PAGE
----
With the PUNK 1976-1978, a British Library Exhibition at the Sunderland Winter Gardens & Museum coming to a close in less than a weeks time. We went back to the exhibition to talk to Julie Boad who is the local history manager there, to see just how inspiring the Punk Exhibition has been to the Sunderland public.
The inspiration behind the exhibition came from a member if staff who Julie works with, who saw the exhibition in London at the British Library when it was on show for six months last year.
“Everything we have here was at the London exhibition but differently laid out.”
“The exhibition holds links with Sunderland. Punk was a huge thing here in the 70s and 80s. There were many famous punk bands formed in Sunderland such as Red Alert and Red London.”
Since the opening on December 3, 2016, the exhibition has been a huge success for the Museum.
Julie adds: “Last week when I checked, out visitor count was up to around 7800. In the past two days, with it being the school holidays I have noticed that we have had more than 400 visitors.”
The exhibition was officially opened on December 2, 2016 by local fashion designer Gareth Pugh.
“We personally liked all of their products and it is really important to support local businesses than trying to buy something national. All products that they stock are handmade.”
The exhibition holds a variety of pieces from the 76-78 era. From fashion garments, interactive interviews and music vinyls. Julie, who has worked for the Library Services for the past five years, talks us through the most popular pieces to the members of the public.
“We have an original leather jacket from Rat Scabies (former drummer of The Damned) from 1976.
He donated the jacket to Lewis Leathers along with a letter (which the Punk Exhibition also have on display) which they then donated it to the British Museum.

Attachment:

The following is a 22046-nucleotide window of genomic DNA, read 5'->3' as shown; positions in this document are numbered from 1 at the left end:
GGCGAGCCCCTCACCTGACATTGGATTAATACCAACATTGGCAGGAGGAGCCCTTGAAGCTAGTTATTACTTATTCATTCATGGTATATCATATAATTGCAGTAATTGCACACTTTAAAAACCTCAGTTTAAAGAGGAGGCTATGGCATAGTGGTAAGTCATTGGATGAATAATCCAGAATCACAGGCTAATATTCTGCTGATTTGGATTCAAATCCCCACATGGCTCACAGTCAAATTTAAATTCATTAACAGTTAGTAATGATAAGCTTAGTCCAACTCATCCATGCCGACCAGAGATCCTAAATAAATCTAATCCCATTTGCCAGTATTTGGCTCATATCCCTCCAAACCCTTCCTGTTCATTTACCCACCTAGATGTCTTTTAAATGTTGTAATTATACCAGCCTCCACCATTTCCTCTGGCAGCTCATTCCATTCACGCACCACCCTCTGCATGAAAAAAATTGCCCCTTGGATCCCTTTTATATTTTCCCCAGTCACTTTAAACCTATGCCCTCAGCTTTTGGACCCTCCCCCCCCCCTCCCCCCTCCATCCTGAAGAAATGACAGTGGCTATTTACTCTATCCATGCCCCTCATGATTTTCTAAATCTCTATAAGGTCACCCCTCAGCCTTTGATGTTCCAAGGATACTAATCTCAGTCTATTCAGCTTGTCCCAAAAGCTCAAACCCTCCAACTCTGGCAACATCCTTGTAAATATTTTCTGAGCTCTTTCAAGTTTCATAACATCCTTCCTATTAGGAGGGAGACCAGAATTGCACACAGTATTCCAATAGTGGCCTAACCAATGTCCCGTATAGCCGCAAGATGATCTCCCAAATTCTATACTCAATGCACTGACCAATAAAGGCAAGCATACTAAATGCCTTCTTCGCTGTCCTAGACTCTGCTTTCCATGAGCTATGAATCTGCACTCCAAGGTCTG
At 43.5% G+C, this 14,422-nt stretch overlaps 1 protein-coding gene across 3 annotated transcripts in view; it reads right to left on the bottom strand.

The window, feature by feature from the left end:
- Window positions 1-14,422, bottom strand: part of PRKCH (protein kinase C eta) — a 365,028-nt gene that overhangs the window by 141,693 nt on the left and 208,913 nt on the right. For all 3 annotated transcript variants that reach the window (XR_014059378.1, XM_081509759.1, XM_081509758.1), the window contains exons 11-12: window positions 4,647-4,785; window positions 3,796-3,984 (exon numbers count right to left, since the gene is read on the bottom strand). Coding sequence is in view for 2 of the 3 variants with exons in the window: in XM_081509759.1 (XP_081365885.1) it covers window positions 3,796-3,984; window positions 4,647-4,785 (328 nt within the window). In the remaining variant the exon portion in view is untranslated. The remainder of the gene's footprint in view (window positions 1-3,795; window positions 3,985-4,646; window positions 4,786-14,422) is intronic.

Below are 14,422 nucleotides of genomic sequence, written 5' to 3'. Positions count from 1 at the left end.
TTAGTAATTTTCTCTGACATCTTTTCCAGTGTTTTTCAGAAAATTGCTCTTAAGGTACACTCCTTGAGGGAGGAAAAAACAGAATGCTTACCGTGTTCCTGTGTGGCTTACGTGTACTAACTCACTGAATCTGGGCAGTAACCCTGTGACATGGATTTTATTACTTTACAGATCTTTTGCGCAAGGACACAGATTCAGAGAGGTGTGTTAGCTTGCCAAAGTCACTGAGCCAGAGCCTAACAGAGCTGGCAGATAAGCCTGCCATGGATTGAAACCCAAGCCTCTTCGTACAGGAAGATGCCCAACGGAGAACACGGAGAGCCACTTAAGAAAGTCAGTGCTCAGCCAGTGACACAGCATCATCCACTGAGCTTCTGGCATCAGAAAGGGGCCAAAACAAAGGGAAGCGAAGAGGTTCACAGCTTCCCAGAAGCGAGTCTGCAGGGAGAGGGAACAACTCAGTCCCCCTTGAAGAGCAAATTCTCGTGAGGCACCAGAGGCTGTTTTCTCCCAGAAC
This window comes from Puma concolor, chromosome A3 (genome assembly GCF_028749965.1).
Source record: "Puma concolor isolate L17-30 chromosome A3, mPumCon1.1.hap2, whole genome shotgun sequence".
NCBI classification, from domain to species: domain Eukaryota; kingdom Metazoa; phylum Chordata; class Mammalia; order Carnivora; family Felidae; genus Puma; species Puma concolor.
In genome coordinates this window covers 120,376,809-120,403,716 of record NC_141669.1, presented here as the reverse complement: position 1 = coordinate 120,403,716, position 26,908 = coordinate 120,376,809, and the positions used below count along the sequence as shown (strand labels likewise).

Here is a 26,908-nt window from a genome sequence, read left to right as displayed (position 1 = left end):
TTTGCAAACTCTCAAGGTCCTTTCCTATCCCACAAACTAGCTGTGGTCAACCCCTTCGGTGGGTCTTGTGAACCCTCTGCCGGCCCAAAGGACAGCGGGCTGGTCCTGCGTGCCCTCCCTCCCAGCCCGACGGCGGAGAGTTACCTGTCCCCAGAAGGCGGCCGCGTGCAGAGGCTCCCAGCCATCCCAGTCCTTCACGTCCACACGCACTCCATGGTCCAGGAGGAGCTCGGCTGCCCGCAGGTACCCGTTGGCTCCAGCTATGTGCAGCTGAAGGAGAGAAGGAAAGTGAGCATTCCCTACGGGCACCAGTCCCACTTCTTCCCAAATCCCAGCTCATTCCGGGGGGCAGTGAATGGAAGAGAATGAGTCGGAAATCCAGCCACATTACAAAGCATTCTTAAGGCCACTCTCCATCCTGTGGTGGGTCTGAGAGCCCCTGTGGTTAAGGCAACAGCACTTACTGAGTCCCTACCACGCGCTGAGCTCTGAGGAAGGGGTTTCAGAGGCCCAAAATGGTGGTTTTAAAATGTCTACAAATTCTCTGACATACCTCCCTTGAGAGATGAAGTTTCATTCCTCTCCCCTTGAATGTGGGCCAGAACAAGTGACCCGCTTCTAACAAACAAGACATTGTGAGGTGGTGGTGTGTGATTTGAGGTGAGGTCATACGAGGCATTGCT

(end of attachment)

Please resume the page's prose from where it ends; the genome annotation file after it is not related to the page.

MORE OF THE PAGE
It is such an eye catching item to have and people are immediately drawn to it.”
“Another most popular section is our Vivienne Westwood collection when she had her shop called SEX which she opened with Malcolm McLaren in 1974.
They started off doing t-shirts and they put provocative designs on them, but today she is a huge designer.”
A final piece that proves popular with all of the visitors is the large display at the back of the room.
“The 100 singles you see are original single covers from the time. It has various artists from that era. Some of it is hardcore punk and some of it is soft punk such as The Police.”
Other vinyls they have on display are The Clash, The Sex Pistols and The Jam.
Next to the record display, you can select to listen to all of the 100 records.
With the exhibition closing in under a weeks time, we asked Julie about the future of the exhibition and plans for other exhibitions at the Museum.
“We would love to continue the exhibition and hold more similar exhibitions in the future.
The exhibiton will be going back to London to be displayed.
We are hoping to get involved with the local punk scene such as a get together with peoples own memorabilia from the 70s/80s.”
Towards the exit of the exhibition there was a visitors comments book. Here are a few of Julie’s and SAINTs favourite responses from the public.
“The exhibition was very interesting. I loved the punk music and fashion. Rock on man!”
“Fantastic exhibition and very well curated. Great to see stuff like this in Sunderland.”
“Punk is not dead yet.”
“An absolute treat! A nostalgic journey through the late 70s. The Rat Scabies jacket refreshes my memory of how it all was.”
You can catch the exhibition until 26.2.17 at Sunderland Winter Gardens and Museum between 10am-4pm.